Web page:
Sister Faustina is a graduate of Regina Caeli Academy in Atlanta and is now studying for a bachelor’s in history at Aquinas College in Nashville, Tennessee.

Operated by the Hawthorne Dominicans, the Our Lady of Perpetual Help Home provides palliative care for those with incurable cancer. Sister Mary said she feels God’s love through the people he surrounds her with and whom she cares for.

“You are so close to him,” she said of the work.

The works of the Sisters of Christian Charity, the order of Sister Sophia Marie, include education, healthcare and various kinds of social work.

“Being in community with my sisters, sharing our love for Christ and the holy Eucharist—it’s a blessing to pray together and share meals, joys and challenges, all the aspects of being part of a family,” said Sister Sophia Marie.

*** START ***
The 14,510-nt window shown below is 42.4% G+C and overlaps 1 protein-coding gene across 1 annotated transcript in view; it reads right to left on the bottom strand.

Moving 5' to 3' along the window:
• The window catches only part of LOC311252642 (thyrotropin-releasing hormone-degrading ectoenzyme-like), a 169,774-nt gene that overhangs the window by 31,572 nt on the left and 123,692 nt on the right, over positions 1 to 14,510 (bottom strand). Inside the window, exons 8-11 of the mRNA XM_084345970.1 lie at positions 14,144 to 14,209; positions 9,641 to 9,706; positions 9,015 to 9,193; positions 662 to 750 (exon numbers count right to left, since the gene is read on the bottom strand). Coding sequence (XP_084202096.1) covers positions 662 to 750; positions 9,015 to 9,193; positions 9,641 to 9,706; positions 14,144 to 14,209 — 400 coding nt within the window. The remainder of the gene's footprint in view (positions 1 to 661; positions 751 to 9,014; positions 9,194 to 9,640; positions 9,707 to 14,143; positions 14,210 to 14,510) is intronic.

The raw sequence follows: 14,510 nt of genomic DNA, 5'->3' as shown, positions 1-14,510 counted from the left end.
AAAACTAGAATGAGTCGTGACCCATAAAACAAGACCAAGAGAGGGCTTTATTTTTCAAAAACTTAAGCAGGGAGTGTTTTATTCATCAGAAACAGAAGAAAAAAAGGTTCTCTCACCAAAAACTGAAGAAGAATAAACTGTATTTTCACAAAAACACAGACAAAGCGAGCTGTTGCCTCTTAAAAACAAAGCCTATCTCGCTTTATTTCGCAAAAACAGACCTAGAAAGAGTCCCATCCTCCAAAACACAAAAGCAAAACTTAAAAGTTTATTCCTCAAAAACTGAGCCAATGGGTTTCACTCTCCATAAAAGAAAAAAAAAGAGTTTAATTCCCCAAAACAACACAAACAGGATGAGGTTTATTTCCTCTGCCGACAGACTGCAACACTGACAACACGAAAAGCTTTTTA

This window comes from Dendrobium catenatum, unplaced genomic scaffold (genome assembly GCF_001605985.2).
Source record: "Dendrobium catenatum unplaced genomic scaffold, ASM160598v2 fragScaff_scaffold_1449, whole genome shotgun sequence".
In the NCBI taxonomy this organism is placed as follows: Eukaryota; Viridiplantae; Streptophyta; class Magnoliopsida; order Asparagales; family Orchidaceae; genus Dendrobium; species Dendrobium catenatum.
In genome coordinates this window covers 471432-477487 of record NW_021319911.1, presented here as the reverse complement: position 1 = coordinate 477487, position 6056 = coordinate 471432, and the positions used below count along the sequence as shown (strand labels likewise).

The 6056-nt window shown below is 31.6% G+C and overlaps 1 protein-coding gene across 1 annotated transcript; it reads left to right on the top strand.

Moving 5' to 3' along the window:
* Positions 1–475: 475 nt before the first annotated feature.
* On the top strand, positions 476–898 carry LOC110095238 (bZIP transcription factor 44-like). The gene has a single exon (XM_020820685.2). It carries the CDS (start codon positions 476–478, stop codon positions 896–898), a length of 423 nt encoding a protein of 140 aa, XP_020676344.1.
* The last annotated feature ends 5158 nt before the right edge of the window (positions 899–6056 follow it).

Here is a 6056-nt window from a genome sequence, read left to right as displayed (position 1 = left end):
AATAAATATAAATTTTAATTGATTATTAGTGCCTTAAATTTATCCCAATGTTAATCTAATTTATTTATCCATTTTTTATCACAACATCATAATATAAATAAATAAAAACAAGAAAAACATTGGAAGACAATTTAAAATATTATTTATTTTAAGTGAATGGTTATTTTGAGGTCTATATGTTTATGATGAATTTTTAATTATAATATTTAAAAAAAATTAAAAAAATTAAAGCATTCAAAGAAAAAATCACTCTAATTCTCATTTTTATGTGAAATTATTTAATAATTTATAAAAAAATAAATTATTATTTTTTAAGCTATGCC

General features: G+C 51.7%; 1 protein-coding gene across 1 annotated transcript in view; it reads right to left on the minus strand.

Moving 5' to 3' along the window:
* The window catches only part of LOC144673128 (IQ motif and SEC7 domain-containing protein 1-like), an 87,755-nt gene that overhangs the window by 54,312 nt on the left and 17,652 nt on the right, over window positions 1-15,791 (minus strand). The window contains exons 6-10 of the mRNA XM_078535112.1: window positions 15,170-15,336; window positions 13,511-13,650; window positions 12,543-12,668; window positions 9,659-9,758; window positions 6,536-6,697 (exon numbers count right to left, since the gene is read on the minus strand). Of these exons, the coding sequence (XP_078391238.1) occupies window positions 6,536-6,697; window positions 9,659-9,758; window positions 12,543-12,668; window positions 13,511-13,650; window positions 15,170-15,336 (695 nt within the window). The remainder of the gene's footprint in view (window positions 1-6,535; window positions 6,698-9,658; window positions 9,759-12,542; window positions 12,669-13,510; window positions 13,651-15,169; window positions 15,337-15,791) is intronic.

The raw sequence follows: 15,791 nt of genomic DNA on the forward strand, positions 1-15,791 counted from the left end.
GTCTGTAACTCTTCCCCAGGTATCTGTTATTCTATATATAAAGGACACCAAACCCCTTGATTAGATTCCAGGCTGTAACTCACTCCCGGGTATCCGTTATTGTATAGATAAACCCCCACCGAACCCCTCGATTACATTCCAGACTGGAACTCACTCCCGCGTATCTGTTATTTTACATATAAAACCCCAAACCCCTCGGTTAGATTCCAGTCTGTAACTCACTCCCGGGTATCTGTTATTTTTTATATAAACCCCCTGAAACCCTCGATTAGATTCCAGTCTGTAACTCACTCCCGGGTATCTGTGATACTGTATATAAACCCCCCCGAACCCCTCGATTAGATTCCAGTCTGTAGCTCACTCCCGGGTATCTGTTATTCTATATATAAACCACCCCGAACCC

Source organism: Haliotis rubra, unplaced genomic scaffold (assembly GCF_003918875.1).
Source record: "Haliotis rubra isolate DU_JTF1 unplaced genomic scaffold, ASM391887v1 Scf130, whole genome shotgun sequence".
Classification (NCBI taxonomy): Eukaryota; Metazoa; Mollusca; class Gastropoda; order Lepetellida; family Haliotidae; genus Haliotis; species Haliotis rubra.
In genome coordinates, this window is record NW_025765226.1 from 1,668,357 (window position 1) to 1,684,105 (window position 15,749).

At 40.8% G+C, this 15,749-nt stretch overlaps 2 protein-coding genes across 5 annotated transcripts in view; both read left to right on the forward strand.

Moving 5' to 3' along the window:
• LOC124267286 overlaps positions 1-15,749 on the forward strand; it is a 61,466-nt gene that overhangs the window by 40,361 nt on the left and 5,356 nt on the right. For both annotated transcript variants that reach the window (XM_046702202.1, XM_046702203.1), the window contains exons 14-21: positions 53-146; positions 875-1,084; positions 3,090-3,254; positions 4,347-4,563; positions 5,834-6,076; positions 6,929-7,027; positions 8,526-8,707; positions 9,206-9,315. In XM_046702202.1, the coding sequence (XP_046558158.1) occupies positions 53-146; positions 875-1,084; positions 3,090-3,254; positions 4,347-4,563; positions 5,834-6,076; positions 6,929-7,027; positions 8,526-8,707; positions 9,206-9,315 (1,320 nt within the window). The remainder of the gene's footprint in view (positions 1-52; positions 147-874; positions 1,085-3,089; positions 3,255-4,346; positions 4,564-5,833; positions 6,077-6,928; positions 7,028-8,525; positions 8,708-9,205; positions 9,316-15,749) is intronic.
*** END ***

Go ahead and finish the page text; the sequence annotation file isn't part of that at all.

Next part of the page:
The sister made her final vows on Aug. 15. Members of the Cathedral of Christ the King in Atlanta, where she worshipped locally, were present for the ceremony.

She now lives in Allentown, Pennsylvania, where she serves as a campus minister for Allentown Central Catholic High School. This is Sister Sophia Marie’s second year in the position.

How to discern

For those considering religious life, many orders host “Come and See” or retreat weekends where you can visit the sisters and ask questions. After committing to an order, you will continue to spend time with the community and profess final vows.

“The Lord wants to be there for each one of us,” said Sister Faustina. “It’s a call to be with him in a specific way.”

Sister Mary encourages spending time in front of the Blessed Sacrament, having a good spiritual director and to persevere through the process.

Eucharistic adoration, silence and deepening your prayer life are encouraged during the discernment process, said Sister Sophia Marie.

“The discernment journey is a time of grace, purification and self-discovery that will help you identify the deepest desires of your heart,” she said.